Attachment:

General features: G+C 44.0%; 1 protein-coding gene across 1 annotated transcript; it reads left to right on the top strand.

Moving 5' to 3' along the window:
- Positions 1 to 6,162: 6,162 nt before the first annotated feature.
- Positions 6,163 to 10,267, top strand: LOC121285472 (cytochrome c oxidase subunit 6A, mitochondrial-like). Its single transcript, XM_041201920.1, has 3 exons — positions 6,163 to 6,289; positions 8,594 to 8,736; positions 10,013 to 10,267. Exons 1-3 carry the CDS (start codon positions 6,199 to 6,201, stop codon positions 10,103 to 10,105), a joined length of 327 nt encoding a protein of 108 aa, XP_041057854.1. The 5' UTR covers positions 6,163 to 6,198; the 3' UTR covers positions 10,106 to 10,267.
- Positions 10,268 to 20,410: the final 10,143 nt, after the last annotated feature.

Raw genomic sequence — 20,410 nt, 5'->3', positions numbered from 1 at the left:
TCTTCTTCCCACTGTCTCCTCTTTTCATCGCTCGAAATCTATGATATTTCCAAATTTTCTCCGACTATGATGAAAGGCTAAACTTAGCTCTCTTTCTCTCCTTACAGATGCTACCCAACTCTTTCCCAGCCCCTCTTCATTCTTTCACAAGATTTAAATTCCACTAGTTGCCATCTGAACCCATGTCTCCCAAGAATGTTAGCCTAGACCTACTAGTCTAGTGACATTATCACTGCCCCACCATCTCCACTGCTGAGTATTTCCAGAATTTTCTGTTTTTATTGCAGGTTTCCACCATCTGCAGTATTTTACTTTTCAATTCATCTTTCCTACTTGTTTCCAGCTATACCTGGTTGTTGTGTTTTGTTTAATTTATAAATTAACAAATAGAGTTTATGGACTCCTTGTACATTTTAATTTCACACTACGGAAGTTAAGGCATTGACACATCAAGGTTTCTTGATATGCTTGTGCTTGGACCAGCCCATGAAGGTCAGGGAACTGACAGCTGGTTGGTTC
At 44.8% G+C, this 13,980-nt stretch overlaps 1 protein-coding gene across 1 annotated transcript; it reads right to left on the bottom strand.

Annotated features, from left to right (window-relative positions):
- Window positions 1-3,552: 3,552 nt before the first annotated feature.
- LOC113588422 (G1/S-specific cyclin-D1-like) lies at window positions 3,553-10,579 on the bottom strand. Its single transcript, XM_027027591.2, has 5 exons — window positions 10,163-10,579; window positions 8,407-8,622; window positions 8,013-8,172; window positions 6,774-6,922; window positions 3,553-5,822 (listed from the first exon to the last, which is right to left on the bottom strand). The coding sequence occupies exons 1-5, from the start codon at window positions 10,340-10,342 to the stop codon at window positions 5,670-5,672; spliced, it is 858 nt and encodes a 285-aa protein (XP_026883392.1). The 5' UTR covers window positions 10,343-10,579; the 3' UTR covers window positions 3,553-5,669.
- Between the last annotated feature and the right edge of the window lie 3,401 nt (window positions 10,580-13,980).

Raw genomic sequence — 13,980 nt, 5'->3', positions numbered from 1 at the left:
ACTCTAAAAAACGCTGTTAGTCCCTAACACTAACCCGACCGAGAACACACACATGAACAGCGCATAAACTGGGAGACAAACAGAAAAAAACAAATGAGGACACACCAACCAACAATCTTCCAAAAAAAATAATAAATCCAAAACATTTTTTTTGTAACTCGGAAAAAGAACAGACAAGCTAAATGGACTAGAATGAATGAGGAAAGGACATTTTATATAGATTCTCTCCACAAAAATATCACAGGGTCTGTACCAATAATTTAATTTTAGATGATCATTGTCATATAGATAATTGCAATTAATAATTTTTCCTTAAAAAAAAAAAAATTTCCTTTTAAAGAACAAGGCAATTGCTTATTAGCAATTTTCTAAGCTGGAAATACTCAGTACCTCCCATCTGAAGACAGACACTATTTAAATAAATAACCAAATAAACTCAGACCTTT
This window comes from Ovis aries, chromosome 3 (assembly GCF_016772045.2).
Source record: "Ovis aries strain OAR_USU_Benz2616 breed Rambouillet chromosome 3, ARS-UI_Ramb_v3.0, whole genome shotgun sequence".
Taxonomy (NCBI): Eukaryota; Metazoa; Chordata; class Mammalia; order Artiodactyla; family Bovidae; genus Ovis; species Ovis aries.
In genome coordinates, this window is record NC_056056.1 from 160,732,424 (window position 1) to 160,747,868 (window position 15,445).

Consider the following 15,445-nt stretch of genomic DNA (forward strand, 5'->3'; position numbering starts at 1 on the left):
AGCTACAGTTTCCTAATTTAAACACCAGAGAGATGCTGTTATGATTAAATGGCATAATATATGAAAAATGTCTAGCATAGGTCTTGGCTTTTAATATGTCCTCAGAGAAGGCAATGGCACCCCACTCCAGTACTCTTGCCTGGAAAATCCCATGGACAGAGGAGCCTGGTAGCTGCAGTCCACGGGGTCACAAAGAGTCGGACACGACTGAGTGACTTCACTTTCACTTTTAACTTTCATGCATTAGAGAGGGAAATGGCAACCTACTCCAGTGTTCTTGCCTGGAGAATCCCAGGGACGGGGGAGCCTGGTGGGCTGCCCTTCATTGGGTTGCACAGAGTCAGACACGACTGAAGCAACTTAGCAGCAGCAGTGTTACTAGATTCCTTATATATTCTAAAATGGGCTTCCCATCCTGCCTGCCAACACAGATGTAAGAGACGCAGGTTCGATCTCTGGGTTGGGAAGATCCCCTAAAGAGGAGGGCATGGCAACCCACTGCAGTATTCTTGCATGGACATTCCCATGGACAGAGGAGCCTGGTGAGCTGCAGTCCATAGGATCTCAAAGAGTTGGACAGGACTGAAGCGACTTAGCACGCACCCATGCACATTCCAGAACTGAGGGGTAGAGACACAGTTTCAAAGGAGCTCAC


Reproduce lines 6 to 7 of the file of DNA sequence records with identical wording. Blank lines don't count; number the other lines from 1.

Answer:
Raw genomic sequence — 20,410 nt, 5'->3', positions numbered from 1 at the left:
TCTTCTTCCCACTGTCTCCTCTTTTCATCGCTCGAAATCTATGATATTTCCAAATTTTCTCCGACTATGATGAAAGGCTAAACTTAGCTCTCTTTCTCTCCTTACAGATGCTACCCAACTCTTTCCCAGCCCCTCTTCATTCTTTCACAAGATTTAAATTCCACTAGTTGCCATCTGAACCCATGTCTCCCAAGAATGTTAGCCTAGACCTACTAGTCTAGTGACATTATCACTGCCCCACCATCTCCACTGCTGAGTATTTCCAGAATTTTCTGTTTTTATTGCAGGTTTCCACCATCTGCAGTATTTTACTTTTCAATTCATCTTTCCTACTTGTTTCCAGCTATACCTGGTTGTTGTGTTTTGTTTAATTTATAAATTAACAAATAGAGTTTATGGACTCCTTGTACATTTTAATTTCACACTACGGAAGTTAAGGCATTGACACATCAAGGTTTCTTGATATGCTTGTGCTTGGACCAGCCCATGAAGGTCAGGGAACTGACAGCTGGTTGGTTC